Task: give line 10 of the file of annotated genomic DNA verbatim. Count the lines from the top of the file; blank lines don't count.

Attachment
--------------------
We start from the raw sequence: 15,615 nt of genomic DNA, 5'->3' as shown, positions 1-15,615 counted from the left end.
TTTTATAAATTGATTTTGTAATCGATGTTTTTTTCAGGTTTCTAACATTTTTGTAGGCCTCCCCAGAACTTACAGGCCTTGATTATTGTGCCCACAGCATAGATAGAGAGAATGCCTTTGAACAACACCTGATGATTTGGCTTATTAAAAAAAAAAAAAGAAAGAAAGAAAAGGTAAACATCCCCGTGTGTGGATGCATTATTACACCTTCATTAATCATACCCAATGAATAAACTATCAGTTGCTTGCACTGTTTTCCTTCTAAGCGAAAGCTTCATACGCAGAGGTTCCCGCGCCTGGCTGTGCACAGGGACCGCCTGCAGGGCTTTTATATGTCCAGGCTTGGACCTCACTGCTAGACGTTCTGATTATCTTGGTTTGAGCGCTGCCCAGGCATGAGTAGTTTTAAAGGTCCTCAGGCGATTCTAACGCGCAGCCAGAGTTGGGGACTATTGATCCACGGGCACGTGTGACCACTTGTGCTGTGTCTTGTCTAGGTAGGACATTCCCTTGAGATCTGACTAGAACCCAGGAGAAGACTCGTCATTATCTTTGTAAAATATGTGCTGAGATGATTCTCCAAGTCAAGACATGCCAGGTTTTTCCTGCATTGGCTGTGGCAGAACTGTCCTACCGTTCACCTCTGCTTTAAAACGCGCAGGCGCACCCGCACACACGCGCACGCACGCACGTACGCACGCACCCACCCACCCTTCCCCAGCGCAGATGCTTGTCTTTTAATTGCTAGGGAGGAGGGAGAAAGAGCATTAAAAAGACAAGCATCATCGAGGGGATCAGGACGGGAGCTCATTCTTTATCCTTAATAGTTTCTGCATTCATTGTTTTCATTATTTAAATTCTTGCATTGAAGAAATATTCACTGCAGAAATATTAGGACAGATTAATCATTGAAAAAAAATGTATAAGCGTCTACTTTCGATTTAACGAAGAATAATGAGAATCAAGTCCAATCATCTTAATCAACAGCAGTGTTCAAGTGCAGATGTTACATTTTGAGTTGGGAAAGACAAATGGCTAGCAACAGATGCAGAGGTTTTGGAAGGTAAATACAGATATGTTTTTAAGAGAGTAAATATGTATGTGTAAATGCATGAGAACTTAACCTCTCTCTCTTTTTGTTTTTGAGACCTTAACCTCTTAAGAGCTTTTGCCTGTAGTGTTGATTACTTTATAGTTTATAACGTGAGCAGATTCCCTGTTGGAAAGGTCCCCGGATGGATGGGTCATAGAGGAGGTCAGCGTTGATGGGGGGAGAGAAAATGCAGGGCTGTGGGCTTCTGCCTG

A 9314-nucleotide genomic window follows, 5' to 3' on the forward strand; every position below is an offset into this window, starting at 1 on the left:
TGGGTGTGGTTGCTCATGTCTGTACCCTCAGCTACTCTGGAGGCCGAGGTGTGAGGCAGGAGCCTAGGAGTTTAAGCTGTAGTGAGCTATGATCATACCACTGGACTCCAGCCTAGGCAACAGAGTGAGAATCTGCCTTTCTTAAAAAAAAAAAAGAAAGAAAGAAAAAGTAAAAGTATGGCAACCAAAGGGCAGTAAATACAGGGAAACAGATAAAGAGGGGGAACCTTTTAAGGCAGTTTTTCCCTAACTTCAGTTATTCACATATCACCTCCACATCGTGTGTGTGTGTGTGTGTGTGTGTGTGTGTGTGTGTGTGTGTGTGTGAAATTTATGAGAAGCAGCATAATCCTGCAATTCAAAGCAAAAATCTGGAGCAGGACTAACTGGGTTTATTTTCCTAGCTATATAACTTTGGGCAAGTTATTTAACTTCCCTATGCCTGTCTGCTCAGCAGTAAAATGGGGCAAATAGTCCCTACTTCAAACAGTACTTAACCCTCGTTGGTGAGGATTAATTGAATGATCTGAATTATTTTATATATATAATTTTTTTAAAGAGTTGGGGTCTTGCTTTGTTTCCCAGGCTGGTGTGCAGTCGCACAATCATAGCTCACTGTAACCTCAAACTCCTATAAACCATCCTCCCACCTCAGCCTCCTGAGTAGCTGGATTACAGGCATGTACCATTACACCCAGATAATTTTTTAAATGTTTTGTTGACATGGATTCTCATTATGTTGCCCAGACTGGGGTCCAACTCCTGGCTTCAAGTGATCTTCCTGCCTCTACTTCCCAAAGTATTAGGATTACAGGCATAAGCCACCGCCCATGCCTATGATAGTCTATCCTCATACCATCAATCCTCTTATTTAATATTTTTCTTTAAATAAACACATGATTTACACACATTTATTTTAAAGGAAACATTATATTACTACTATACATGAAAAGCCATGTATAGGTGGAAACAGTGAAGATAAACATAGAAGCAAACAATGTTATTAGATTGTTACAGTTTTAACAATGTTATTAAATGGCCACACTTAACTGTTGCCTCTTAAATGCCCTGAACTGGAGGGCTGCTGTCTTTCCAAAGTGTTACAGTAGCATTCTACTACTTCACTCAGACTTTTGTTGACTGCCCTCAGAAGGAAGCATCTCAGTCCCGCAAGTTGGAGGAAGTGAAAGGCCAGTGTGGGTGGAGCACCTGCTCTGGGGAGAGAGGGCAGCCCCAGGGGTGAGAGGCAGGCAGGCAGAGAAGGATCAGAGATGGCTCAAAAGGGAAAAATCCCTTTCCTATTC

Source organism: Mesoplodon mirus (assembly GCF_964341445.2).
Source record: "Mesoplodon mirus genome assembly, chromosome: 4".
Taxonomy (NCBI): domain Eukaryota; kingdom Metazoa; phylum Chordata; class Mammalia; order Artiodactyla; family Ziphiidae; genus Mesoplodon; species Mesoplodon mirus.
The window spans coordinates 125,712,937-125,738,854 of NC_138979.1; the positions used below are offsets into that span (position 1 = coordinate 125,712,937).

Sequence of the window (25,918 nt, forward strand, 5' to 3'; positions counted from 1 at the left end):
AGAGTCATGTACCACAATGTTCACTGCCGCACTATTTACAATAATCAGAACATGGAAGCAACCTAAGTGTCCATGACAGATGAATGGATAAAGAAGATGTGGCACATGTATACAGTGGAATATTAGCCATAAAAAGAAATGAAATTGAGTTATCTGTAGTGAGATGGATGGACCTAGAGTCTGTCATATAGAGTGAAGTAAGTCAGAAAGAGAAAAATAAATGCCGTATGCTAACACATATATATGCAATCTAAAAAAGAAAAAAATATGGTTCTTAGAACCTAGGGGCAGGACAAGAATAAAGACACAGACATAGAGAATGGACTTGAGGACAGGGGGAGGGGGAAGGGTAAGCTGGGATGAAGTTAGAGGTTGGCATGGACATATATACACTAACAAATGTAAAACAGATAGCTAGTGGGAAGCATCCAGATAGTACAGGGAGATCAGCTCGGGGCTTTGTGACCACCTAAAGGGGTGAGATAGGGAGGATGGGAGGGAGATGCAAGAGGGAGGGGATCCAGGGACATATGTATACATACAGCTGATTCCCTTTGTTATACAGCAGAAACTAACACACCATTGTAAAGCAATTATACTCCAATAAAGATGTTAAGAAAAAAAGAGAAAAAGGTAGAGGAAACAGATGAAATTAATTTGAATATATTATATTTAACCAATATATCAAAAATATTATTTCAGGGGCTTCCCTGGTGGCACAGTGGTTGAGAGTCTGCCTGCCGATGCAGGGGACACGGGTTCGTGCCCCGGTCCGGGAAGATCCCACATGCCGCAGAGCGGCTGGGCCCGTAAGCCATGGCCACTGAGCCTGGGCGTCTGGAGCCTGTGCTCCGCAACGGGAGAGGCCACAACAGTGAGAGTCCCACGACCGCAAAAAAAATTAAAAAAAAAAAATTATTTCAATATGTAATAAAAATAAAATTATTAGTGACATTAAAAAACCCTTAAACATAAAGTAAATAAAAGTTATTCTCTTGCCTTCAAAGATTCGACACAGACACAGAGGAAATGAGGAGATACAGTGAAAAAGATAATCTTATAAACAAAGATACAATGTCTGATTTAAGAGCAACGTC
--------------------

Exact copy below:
AGAGTCATGTACCACAATGTTCACTGCCGCACTATTTACAATAATCAGAACATGGAAGCAACCTAAGTGTCCATGACAGATGAATGGATAAAGAAGATGTGGCACATGTATACAGTGGAATATTAGCCATAAAAAGAAATGAAATTGAGTTATCTGTAGTGAGATGGATGGACCTAGAGTCTGTCATATAGAGTGAAGTAAGTCAGAAAGAGAAAAATAAATGCCGTATGCTAACACATATATATGCAATCTAAAAAAGAAAAAAATATGGTTCTTAGAACCTAGGGGCAGGACAAGAATAAAGACACAGACATAGAGAATGGACTTGAGGACAGGGGGAGGGGGAAGGGTAAGCTGGGATGAAGTTAGAGGTTGGCATGGACATATATACACTAACAAATGTAAAACAGATAGCTAGTGGGAAGCATCCAGATAGTACAGGGAGATCAGCTCGGGGCTTTGTGACCACCTAAAGGGGTGAGATAGGGAGGATGGGAGGGAGATGCAAGAGGGAGGGGATCCAGGGACATATGTATACATACAGCTGATTCCCTTTGTTATACAGCAGAAACTAACACACCATTGTAAAGCAATTATACTCCAATAAAGATGTTAAGAAAAAAAGAGAAAAAGGTAGAGGAAACAGATGAAATTAATTTGAATATATTATATTTAACCAATATATCAAAAATATTATTTCAGGGGCTTCCCTGGTGGCACAGTGGTTGAGAGTCTGCCTGCCGATGCAGGGGACACGGGTTCGTGCCCCGGTCCGGGAAGATCCCACATGCCGCAGAGCGGCTGGGCCCGTAAGCCATGGCCACTGAGCCTGGGCGTCTGGAGCCTGTGCTCCGCAACGGGAGAGGCCACAACAGTGAGAGTCCCACGACCGCAAAAAAAATTAAAAAAAAAAAATTATTTCAATATGTAATAAAAATAAAATTATTAGTGACATTAAAAAACCCTTAAACATAAAGTAAATAAAAGTTATTCTCTTGCCTTCAAAGATTCGACACAGACACAGAGGAAATGAGGAGATACAGTGAAAAAGATAATCTTATAAACAAAGATACAATGTCTGATTTAAGAGCAACGTC